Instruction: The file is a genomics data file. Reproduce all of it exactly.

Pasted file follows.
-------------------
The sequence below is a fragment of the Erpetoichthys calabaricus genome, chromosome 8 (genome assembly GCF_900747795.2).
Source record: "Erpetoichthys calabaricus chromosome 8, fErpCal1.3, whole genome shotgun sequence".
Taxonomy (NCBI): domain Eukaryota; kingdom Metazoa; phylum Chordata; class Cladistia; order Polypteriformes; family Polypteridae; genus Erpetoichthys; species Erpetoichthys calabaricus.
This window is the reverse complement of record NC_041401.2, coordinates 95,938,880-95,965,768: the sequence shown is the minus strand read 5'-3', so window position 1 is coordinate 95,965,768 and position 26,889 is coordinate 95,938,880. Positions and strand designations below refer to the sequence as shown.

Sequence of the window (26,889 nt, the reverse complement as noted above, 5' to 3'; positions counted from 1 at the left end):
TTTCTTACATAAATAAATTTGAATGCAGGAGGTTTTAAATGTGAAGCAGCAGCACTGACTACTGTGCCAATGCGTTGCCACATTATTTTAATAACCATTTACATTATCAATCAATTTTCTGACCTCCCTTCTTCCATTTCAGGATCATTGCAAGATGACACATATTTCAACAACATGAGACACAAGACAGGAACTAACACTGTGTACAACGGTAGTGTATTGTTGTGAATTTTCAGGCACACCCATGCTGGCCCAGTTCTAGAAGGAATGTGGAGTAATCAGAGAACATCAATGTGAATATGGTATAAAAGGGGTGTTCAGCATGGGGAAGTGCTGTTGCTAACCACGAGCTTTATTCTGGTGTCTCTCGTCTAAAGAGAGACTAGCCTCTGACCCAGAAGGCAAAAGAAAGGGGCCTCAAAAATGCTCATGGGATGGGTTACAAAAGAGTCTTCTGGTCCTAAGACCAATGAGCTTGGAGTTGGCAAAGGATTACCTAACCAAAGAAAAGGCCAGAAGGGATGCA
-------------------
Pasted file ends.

The sequence below is a fragment of the Erpetoichthys calabaricus genome, chromosome 8 (genome assembly GCF_900747795.2).
Source record: "Erpetoichthys calabaricus chromosome 8, fErpCal1.3, whole genome shotgun sequence".
Taxonomy (NCBI): domain Eukaryota; kingdom Metazoa; phylum Chordata; class Cladistia; order Polypteriformes; family Polypteridae; genus Erpetoichthys; species Erpetoichthys calabaricus.
This window is the reverse complement of record NC_041401.2, coordinates 95,938,880-95,965,768: the sequence shown is the minus strand read 5'-3', so window position 1 is coordinate 95,965,768 and position 26,889 is coordinate 95,938,880. Positions and strand designations below refer to the sequence as shown.

Sequence of the window (26,889 nt, the reverse complement as noted above, 5' to 3'; positions counted from 1 at the left end):
TTTCTTACATAAATAAATTTGAATGCAGGAGGTTTTAAATGTGAAGCAGCAGCACTGACTACTGTGCCAATGCGTTGCCACATTATTTTAATAACCATTTACATTATCAATCAATTTTCTGACCTCCCTTCTTCCATTTCAGGATCATTGCAAGATGACACATATTTCAACAACATGAGACACAAGACAGGAACTAACACTGTGTACAACGGTAGTGTATTGTTGTGAATTTTCAGGCACACCCATGCTGGCCCAGTTCTAGAAGGAATGTGGAGTAATCAGAGAACATCAATGTGAATATGGTATAAAAGGGGTGTTCAGCATGGGGAAGTGCTGTTGCTAACCACGAGCTTTATTCTGGTGTCTCTCGTCTAAAGAGAGACTAGCCTCTGACCCAGAAGGCAAAAGAAAGGGGCCTCAAAAATGCTCATGGGATGGGTTACAAAAGAGTCTTCTGGTCCTAAGACCAATGAGCTTGGAGTTGGCAAAGGATTACCTAACCAAAGAAAAGGCCAGAAGGGATGCA